In Niagara, only one in five people over the age of 24 has a university education, compared to one in three throughout Ontario. The region has one of the highest unemployment rates in the country, nearly 10 per cent, and the school board serves about 5,400 students who live in poverty.
It was a 40-per-cent dropout rate among black students that prompted Toronto to consider an Africentric school. The controversy has died down and 18 months since that school first opened, some of the school's loudest critics have acknowledged they were wrong. Enrolment is booming and students posted strong scores, well above the provincial average, on last year's province-wide math and literacy tests.
The controversy did nearly stop the school from ever opening. Toronto trustees approved it by the narrowest of margins, and enrolment lagged in the wake of the controversy so that the school initially only barely met its minimum enrolment targets. The DSBN faces similar obstacles.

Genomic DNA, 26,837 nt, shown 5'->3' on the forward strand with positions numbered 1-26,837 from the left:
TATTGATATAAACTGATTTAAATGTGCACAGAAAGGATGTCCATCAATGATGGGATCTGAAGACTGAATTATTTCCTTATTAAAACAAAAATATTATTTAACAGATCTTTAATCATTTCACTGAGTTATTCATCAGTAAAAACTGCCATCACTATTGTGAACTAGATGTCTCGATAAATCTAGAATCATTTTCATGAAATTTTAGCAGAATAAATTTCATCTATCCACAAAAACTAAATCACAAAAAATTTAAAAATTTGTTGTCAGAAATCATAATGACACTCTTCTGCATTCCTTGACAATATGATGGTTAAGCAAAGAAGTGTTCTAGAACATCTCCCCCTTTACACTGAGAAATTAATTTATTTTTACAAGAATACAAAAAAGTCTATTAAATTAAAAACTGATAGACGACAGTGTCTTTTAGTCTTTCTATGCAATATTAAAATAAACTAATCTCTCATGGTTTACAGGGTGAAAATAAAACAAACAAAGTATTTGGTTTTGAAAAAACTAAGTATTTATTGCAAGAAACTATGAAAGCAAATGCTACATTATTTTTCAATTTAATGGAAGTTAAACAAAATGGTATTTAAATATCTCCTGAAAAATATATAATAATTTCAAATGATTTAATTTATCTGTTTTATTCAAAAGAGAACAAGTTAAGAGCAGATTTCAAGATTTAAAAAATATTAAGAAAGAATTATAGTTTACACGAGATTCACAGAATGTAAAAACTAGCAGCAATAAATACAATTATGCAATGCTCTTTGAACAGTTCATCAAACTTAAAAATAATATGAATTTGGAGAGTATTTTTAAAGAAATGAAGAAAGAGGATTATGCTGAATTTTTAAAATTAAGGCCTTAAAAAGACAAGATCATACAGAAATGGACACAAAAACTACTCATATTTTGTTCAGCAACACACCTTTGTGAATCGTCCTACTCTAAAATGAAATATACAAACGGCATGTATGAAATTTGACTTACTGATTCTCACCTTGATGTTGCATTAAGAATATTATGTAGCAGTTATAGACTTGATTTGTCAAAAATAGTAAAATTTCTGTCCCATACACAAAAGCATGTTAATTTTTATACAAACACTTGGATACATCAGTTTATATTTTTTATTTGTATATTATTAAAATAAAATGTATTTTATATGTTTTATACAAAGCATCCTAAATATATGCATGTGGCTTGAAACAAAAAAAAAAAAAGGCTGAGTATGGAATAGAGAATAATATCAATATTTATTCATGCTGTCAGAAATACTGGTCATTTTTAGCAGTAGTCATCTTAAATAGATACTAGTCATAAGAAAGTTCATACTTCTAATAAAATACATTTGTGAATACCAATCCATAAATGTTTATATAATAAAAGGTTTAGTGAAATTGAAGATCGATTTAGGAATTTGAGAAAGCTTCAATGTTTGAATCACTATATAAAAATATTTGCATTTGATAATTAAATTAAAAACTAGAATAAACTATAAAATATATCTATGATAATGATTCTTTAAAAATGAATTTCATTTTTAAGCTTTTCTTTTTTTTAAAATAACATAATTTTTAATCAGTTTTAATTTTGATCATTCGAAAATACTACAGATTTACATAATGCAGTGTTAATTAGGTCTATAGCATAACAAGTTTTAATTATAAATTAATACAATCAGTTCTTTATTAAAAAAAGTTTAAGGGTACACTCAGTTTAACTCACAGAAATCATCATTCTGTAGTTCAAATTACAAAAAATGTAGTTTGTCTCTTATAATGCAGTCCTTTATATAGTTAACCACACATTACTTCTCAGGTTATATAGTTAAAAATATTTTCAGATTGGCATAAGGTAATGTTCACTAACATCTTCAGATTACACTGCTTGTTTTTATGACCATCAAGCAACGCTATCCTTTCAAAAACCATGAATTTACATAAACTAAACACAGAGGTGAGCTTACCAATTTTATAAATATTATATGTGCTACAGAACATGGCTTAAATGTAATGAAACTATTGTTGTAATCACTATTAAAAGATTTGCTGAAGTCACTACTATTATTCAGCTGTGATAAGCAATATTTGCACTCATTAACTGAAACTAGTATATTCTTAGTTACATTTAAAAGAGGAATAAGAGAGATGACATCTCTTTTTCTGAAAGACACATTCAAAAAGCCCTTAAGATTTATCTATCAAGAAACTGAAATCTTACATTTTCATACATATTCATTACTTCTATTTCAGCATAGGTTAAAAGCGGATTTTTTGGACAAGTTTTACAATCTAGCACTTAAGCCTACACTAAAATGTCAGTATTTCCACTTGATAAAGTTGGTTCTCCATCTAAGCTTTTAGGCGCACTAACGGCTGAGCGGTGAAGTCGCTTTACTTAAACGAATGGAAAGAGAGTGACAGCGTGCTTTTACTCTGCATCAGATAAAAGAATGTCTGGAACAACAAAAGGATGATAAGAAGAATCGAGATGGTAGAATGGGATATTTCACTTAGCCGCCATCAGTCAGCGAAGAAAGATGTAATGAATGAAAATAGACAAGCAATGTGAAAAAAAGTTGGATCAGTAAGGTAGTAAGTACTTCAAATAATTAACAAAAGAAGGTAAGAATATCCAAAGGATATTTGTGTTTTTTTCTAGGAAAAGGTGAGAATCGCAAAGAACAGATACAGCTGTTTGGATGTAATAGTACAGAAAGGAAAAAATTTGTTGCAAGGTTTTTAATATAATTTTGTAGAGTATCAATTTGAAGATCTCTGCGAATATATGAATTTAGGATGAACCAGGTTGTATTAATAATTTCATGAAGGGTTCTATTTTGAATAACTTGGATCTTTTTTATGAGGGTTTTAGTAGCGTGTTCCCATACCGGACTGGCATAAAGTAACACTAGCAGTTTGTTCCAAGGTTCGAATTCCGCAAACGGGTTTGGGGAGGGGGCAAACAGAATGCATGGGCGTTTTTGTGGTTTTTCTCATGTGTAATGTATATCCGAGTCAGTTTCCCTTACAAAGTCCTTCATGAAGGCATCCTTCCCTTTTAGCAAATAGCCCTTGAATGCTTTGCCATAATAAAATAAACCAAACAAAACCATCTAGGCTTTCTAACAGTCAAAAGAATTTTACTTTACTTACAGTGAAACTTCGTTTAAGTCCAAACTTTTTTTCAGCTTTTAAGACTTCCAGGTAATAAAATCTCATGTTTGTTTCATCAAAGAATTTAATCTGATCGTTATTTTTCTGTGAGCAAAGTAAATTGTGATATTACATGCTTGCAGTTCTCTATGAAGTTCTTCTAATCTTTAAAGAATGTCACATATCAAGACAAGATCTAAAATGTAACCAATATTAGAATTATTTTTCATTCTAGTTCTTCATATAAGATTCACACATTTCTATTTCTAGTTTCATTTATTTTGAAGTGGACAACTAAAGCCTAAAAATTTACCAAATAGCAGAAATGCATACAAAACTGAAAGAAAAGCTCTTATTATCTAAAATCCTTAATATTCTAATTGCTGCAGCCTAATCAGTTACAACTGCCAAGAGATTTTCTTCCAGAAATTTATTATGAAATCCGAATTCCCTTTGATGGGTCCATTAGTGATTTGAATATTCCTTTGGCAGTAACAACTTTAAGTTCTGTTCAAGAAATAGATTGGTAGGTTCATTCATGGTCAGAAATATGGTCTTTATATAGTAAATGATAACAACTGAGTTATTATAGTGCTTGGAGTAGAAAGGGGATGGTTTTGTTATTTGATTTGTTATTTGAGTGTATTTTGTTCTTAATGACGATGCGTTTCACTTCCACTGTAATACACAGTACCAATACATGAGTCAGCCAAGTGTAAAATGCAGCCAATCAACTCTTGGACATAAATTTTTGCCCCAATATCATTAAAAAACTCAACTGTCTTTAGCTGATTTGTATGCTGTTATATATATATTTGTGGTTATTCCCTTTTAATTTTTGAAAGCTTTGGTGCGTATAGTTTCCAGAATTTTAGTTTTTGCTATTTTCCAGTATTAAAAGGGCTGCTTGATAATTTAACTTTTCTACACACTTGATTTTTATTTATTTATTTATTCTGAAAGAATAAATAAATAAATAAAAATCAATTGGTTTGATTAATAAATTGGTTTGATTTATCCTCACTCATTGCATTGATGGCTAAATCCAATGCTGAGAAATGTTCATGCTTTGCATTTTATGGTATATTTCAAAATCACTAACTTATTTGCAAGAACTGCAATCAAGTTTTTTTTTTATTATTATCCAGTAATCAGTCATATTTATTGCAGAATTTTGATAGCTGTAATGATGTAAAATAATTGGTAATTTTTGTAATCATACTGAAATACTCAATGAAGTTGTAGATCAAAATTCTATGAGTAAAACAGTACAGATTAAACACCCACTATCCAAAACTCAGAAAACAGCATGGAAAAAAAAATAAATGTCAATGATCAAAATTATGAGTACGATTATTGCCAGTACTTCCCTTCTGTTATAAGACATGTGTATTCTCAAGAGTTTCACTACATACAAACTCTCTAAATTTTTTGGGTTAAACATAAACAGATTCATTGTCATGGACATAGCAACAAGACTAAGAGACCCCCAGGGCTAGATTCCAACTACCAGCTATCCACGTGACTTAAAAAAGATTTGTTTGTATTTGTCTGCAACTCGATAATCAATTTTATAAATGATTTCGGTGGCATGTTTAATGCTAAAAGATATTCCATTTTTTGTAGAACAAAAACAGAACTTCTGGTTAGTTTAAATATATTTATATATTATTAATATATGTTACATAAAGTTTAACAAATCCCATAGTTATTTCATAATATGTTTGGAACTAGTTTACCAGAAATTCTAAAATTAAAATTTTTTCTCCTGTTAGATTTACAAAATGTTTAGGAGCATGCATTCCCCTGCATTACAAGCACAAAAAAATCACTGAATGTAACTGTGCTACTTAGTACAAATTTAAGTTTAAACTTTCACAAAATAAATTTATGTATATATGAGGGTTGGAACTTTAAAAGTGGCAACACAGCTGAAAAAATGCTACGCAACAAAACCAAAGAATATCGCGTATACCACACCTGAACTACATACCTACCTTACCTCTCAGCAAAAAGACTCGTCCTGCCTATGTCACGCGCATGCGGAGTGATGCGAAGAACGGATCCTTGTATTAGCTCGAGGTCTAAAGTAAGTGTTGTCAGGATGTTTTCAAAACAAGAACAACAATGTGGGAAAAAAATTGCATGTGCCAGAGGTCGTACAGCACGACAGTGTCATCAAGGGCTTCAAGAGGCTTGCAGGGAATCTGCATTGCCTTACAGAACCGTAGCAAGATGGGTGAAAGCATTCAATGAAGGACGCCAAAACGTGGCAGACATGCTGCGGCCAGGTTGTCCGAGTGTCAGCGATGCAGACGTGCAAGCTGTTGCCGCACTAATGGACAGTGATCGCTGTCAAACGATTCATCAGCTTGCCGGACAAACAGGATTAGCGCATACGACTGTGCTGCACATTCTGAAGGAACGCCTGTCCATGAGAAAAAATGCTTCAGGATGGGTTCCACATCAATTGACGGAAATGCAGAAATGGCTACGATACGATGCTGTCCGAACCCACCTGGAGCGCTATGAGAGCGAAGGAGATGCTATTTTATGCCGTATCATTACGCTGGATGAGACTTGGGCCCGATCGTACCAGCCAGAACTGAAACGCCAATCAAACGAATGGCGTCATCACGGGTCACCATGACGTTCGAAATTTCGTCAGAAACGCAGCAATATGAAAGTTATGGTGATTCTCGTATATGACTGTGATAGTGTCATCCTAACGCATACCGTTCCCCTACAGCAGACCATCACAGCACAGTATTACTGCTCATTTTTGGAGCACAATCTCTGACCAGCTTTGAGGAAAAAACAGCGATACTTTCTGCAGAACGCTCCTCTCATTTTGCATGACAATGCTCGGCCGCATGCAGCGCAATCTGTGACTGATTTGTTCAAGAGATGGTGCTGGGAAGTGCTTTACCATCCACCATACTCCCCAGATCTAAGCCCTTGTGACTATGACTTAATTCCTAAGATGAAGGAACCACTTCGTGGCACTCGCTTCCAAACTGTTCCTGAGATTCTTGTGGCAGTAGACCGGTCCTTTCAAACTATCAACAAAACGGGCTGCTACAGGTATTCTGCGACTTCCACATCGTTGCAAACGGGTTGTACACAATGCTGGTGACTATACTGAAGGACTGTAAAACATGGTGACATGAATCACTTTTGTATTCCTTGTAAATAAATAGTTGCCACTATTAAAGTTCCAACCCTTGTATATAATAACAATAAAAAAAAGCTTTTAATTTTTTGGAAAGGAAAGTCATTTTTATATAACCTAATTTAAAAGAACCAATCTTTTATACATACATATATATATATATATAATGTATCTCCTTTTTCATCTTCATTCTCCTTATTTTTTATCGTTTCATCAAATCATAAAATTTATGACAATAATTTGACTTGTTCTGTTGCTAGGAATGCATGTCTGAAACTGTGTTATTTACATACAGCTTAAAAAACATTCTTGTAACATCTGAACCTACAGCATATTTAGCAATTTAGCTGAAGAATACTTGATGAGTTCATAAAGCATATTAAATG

Low-income students already endure stigma in the regular school system. Ms. Scott, the DSBN trustee, said she has known kids who were teased for wearing "poor" clothes and who were too ashamed of their home to have a birthday party. Recently she heard the story of a young girl who was suspended for pushing a boy at school. Only later did her teachers learn why she'd acted out; the boy had nicknamed her "welfare girl."
"I truly believe that people need to step back and let this school try, we have to try," she said.
With research from Rick Cash